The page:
Burning Issue: Why Tyre Fires are Bad News

Still from video footage, courtesy Manchester Evening News

Yesterday’s tyre blaze in Salford produced a spectacular plume of smoke, disrupted train services and prompted a warning for nearby residents to shut their doors and windows.

Nasty though it was, firefighters quickly brought the blaze under control. But in this summer of fires raging around the world, it made us think about why burning tyres in particular is such bad news for our health and the environment.

What happens when you burn a tyre?

We’ve blogged before about the incredible technology in modern tyres. To do their job, tyres are constructed from over 200 different raw materials. Chief among these is rubber: a typical passenger tyre contains around 30 types of synthetic rubber and 8 types of natural rubber.

Many of these chemicals are combustible. Tyres release a considerable amount of heat when burned, and in parts of the developing world they are used as a fuel source. For example, many pottery kilns in the Middle East and West Asia make use of waste tyres, especially if traditional fuel prices are high.

It’s no surprise that burning that many chemicals produces toxic compounds. A burning tyre produces a laundry list of harmful substances that include:

    • particulates
    • carbon monoxide
    • sulphur oxides (SOx)
    • nitrogen oxides (NOx)
    • volatile organic compounds (VOCs)
    • polynuclear aromatic hydrocarbons (PAHs)
    • dioxins
    • hydrogen chloride
    • benzene
    • metals such as cadmium, mercury, chromium, and vanadium

    We could go on, but you get the idea.

    These chemicals are associated with an equally long list of health problems, including heart disease, respiratory problems and cancer.

    The oil problem

    On top of all this, burning tyres releases substantial quantities of oil. The US Environmental Protection Agency estimates that a million tyres produce around 55,000 gallons of run-off oil. We make that about 250 ml of oil per tyre, or enough to fill a Red Bull can. While that may not sound like much, oil is really unpleasant stuff that is devastating for the environment.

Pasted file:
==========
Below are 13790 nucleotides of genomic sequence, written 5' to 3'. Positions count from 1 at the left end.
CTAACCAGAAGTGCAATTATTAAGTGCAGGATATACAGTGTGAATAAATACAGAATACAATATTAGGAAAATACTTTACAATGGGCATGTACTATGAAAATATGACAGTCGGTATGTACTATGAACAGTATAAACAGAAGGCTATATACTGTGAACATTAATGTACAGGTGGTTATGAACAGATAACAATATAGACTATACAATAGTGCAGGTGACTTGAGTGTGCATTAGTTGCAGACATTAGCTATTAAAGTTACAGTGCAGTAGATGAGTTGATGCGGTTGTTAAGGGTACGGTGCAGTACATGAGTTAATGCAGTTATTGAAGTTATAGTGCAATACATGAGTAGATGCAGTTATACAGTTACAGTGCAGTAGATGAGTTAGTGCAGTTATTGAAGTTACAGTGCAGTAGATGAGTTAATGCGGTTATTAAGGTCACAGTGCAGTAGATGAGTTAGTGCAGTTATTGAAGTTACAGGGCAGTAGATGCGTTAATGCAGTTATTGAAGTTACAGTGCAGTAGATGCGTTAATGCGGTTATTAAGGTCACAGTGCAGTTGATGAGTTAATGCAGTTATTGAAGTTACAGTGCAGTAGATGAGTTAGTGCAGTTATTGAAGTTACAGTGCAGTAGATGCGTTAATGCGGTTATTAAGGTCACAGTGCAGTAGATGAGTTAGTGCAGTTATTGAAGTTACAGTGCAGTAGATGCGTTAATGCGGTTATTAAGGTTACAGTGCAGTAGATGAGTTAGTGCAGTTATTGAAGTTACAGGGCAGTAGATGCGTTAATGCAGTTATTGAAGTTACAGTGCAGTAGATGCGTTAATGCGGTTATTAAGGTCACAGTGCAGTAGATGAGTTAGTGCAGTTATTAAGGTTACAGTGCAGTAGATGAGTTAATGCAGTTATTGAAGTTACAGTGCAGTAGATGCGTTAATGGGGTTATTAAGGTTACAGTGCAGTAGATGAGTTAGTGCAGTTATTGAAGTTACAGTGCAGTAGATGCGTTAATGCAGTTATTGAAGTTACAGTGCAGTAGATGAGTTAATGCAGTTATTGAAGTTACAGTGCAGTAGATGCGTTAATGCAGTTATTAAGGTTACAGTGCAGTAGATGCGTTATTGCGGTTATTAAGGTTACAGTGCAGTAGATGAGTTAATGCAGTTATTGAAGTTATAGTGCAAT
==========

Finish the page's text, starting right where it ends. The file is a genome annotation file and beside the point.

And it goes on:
What’s worse, attempts to extinguish tyre fires with water can end up dispersing the oil, creating even more damage.

    Tyre megafires

    Even small tyre fires pose considerable risks to public health and the environment, but the problems increase exponentially with tyre megafires. Whenever huge quantities of waste tyres are dumped or stored in one place, there’s always the potential for a fire to start. And once the blaze get going, they can be staggeringly difficult to extinguish.

    Take the Heyope tyre blaze, in Knighton, Wales. Started by arsonists in 1989, firefighters couldn’t stop it from spreading to an estimated 10 million tyres. It was still smouldering in 2004, 15 years later.

    Even when the fire is extinguished, clean-up efforts can take years. When 7 million tyres caught fire in Rhinehart, West Virginia in 1983, the blaze had finished after nine months — but the EPA didn’t finish cleaning up until 2002.

    Can anything be done?

    Unfortunately, in some parts of the world, the problem is likely to get worse. As climate change starts to bite and heatwaves become more frequent, fires of all types are probably going to rise. However, in the UK, the problem has been reduced by a 2006 European directive forbidding sending waste tyres to landfill. Therefore, as a UK consumer, the biggest impact you can have is to use a reputable tyre company that disposes of waste tyres responsibly.

    For all tyre advice, quotes or to book your car in for fitting, please get in touch. We supply and fit tyres throughout South Oxfordshire. Don’t forget, we come to you at home or at work!